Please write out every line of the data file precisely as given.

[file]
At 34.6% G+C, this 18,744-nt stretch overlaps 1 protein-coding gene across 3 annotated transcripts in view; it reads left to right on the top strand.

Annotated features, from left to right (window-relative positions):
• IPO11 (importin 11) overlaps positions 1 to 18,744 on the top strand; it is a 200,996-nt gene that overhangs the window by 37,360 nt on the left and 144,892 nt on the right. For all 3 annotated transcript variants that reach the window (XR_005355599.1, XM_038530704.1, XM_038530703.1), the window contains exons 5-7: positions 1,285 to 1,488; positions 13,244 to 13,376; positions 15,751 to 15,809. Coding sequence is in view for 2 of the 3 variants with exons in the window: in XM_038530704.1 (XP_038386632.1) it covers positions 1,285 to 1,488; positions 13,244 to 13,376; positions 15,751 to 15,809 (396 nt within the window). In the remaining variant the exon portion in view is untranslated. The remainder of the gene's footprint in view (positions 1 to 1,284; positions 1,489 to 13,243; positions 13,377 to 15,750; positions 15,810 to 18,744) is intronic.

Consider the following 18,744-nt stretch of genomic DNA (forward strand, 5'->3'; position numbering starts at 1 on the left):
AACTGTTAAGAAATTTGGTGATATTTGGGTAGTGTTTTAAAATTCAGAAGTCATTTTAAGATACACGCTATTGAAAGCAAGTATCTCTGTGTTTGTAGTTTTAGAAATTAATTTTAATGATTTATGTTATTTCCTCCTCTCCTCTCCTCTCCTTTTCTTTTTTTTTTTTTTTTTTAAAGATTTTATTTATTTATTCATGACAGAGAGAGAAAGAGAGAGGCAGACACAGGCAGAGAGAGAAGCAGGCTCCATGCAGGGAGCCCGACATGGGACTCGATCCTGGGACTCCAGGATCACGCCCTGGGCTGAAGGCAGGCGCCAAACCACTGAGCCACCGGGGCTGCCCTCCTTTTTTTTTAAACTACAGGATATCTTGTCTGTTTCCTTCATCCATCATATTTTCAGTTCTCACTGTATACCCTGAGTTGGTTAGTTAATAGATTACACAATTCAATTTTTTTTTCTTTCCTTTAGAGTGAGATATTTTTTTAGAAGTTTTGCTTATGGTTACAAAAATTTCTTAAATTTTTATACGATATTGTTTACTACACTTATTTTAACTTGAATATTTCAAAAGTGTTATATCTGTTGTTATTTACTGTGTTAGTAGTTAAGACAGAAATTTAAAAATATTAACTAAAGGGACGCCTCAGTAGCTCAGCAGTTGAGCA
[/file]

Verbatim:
At 34.6% G+C, this 18,744-nt stretch overlaps 1 protein-coding gene across 3 annotated transcripts in view; it reads left to right on the top strand.

Annotated features, from left to right (window-relative positions):
• IPO11 (importin 11) overlaps positions 1 to 18,744 on the top strand; it is a 200,996-nt gene that overhangs the window by 37,360 nt on the left and 144,892 nt on the right. For all 3 annotated transcript variants that reach the window (XR_005355599.1, XM_038530704.1, XM_038530703.1), the window contains exons 5-7: positions 1,285 to 1,488; positions 13,244 to 13,376; positions 15,751 to 15,809. Coding sequence is in view for 2 of the 3 variants with exons in the window: in XM_038530704.1 (XP_038386632.1) it covers positions 1,285 to 1,488; positions 13,244 to 13,376; positions 15,751 to 15,809 (396 nt within the window). In the remaining variant the exon portion in view is untranslated. The remainder of the gene's footprint in view (positions 1 to 1,284; positions 1,489 to 13,243; positions 13,377 to 15,750; positions 15,810 to 18,744) is intronic.

Consider the following 18,744-nt stretch of genomic DNA (forward strand, 5'->3'; position numbering starts at 1 on the left):
AACTGTTAAGAAATTTGGTGATATTTGGGTAGTGTTTTAAAATTCAGAAGTCATTTTAAGATACACGCTATTGAAAGCAAGTATCTCTGTGTTTGTAGTTTTAGAAATTAATTTTAATGATTTATGTTATTTCCTCCTCTCCTCTCCTCTCCTTTTCTTTTTTTTTTTTTTTTTTAAAGATTTTATTTATTTATTCATGACAGAGAGAGAAAGAGAGAGGCAGACACAGGCAGAGAGAGAAGCAGGCTCCATGCAGGGAGCCCGACATGGGACTCGATCCTGGGACTCCAGGATCACGCCCTGGGCTGAAGGCAGGCGCCAAACCACTGAGCCACCGGGGCTGCCCTCCTTTTTTTTTAAACTACAGGATATCTTGTCTGTTTCCTTCATCCATCATATTTTCAGTTCTCACTGTATACCCTGAGTTGGTTAGTTAATAGATTACACAATTCAATTTTTTTTTCTTTCCTTTAGAGTGAGATATTTTTTTAGAAGTTTTGCTTATGGTTACAAAAATTTCTTAAATTTTTATACGATATTGTTTACTACACTTATTTTAACTTGAATATTTCAAAAGTGTTATATCTGTTGTTATTTACTGTGTTAGTAGTTAAGACAGAAATTTAAAAATATTAACTAAAGGGACGCCTCAGTAGCTCAGCAGTTGAGCA